Elizabeth had several close female friends. There have been a few attempts to rank the women in order of the intensity of their friendship with the queen, but they seem to stand on uncertain historical ground.The friendships for which we do have archival sources include:Katherine Carey Howard, lady Effingham, countess of Nottingham whose death the month before Elizabeth's deeply affected the queen. Some historians have attributed Elizabeth's death to the grief she felt at Katherine's death. Katherine was a maid of the court attending the coronation in January 1559. She served the entire length of the reign. (less the 1 month)Anne Russell Dudley, countess of Warwick was a close friend. She was the 3rd wife of Ambrose Dudley, Robert Dudley's elder brother.They married in 1565. Her niece Anne Clifford wrote that she was 'more beloved and in greater favour with the queen than any other woman in the kingdom'. I expect this sentence is colored by familial affection.Katherine Carey Knollys was a very close friend but died in 1569. As a sign of favor, and perhaps a bit of penance as Elizabeth had refused Sir Francis Knollys permission to leave off guarding Mary Queen of Scots to return to his wife's sick bed, Elizabeth took a maternal role in the raising of Katherine's youngest children including Anne Knollys who later married Thomas West baron de la Warre.Of course there was also Kat Astley and Blanche Parry who served Elizabeth before she came to the throne. Kat's relationship with the queen survived a bit of prison time for her involvement in promoting a marriage between the queen and Eric of Sweden. Blanche was also a good friend of John Dee who consulted with Elizabeth on the most propitious date for her coronation.Mary Dudley Sidney, Robert Dudley's sister who married Henry Sidney, was a close friend, nursing the queen through her bought of smallpox only to become disfigured by the disease herself.Dorothy Stafford who married her cousin William Stafford (2nd husband of Mary Boleyn Carey). The Stafford's were Marian exiles.When she returned to England she joined the queen's chamber staff and was a frequent sleeping companion of Elizabeth's. Dorothy Stafford was considered 'old nobility' because her mother was Ursula Pole.Dorothy Stafford's cousin, Elizabeth Sandys joined her in exile although she served Elizabeth before and after this sojourn on the continent. I don't believe either returned in time for the coronation.Other candidates would be:Lady Mary Shelton Scudamore, another Boleyn cousin, despite suffering blows from Elizabeth when her secret marriage to Sir John Scudamore was discovered.Frances Newton Brooke, Lady Cobham, at the coronation and served (mostly) till her death in 1592.Helena Snakenborg who married William Parr, marques of Northampton. She served Princess Cecilia of Sweden but stayed in England after Cecilia left.William Parr's previous wife, Elizabeth Brooke Parr who may have also been consigned to the care of Katherine Parr and Thomas Seymour (don't have a firm source on this)Elizabeth Fitzgerald Browne Fienes de Clinton countess of Lincoln also had her day in Elizabeth's sun. She served without wages. The 'Fair Geraldine'.Philadelphia Carey Scrope, a Boleyn cousin who served from at least 1580 (aged 17) through Elizabeth's death. The queen was her godmother and she probably was at court earlier. She also grew up some at Berwick-upon-Tweed where her father, Henry Carey, was in charge. She also served Anne of Denmark.Elizabeth Knollys Leighton, who the queen kept at court even though her husband wanted her to join him on Guernsey where he was governor.and so many more....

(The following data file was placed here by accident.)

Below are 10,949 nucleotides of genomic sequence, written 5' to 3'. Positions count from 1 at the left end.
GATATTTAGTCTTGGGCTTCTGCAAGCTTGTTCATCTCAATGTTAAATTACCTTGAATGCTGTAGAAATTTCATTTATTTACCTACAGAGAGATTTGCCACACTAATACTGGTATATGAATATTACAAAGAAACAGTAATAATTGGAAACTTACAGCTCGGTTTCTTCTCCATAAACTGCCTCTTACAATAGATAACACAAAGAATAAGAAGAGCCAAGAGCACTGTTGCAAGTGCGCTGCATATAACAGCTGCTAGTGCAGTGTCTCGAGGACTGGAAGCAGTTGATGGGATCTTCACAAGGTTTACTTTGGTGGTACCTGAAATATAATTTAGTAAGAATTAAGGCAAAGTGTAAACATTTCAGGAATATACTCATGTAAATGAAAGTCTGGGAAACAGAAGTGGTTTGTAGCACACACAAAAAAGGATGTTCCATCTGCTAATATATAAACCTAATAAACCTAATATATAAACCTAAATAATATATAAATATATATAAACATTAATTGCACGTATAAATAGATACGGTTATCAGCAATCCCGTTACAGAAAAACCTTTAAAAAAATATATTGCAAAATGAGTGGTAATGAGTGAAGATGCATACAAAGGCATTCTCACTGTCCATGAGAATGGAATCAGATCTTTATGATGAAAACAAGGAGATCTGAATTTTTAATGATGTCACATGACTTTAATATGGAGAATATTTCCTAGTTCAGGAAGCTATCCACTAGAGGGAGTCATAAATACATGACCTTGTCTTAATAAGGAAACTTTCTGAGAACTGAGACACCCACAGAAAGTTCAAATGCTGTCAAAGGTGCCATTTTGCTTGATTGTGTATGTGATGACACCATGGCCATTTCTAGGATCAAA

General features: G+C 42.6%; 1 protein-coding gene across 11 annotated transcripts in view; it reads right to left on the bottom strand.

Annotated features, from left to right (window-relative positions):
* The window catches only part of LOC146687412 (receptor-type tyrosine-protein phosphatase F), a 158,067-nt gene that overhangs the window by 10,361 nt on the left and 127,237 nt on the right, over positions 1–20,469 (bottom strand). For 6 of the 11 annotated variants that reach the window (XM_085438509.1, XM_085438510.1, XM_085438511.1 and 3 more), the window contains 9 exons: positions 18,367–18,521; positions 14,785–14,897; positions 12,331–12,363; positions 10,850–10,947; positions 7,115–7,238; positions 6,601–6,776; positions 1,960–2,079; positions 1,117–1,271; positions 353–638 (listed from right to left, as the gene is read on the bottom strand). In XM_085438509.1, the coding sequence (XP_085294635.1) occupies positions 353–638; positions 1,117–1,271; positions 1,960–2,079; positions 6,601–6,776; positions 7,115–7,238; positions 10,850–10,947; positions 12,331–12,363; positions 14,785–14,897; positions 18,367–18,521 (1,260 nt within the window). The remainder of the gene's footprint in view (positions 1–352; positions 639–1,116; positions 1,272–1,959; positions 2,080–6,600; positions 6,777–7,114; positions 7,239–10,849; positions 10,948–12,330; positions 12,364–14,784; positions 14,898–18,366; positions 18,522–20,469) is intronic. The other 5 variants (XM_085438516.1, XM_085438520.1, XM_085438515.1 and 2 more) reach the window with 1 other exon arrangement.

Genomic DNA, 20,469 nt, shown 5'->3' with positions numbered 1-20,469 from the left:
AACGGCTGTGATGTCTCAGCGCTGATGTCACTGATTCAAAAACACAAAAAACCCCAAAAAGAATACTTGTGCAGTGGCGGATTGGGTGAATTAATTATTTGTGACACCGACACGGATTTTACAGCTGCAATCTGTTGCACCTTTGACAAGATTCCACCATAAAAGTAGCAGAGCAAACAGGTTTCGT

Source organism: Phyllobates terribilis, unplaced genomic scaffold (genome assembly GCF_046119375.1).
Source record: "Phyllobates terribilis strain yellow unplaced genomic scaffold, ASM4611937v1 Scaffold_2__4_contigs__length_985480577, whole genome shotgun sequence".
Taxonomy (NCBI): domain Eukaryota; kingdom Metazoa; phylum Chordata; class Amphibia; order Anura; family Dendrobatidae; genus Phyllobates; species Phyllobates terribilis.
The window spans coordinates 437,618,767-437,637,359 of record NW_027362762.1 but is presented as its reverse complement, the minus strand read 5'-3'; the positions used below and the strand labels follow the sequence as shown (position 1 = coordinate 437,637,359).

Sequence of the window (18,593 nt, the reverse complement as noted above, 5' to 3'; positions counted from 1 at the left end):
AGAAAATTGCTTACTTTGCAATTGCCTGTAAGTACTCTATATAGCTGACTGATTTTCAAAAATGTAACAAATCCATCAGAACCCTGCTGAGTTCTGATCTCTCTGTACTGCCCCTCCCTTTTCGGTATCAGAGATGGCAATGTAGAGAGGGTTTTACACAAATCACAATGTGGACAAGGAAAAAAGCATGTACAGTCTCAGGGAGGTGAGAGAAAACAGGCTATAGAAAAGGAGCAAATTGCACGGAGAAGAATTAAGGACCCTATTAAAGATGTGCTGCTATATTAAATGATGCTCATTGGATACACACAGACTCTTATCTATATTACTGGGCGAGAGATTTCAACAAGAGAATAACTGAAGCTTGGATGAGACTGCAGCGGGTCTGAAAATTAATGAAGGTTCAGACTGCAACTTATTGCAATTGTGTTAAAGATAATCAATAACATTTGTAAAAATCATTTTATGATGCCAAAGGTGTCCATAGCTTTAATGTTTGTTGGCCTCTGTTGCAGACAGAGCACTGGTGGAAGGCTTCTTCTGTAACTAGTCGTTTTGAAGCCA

kb, I had a question concerning William Stafford, relict of Mary Boleyn. You note that he married his cousin Dorothy Stafford (it appears to be a fairly distant cousinage) as his second wife -- how closely did he identify himself with the ruined Buckingham Staffords? Could there be any evidence that the reason Henry reacted so badly to Mary Boleyn's second marriage was his long-standing animus against the Staffords? Perhaps he felt that Buckingham's children would use the connexion as an opportunity to aggrandize themselves again -- and Anne, aware of his attitude and perhaps as a Howard and a Tudor equally wary of a resurgent Stafford family, embraced his hostility to a certain degree.Most sources seem to identify Stafford as a nobody, and Henry and Anne's attitude the result of Mary Boleyn "throwing herself away" on that nobody (although he was first cousin to Catherine Parr's second husband Latimer, according to tudorplace.com.ar -- and his marriage to cousin Dorothy, granddaughter of the Duke, is estimated "after 1543," perhaps when Catherine Parr was in the ascendant). But I'm curious as to whether the main Stafford clan recognized him as one of their own during the long years in the wilderness after Buckingham's execution.
foose - I don't know. I've wondered about the Stafford issue for a while but have not had time to research it. our thesis is definitely worth further investigation. It is entirely possible that the historiographical treatment of Mary and Stafford's marriage veers radically from what happened...I just don't know.
Thanks for that. I've heard a lot about her male friends but she obviously had a lot of close female friends too.
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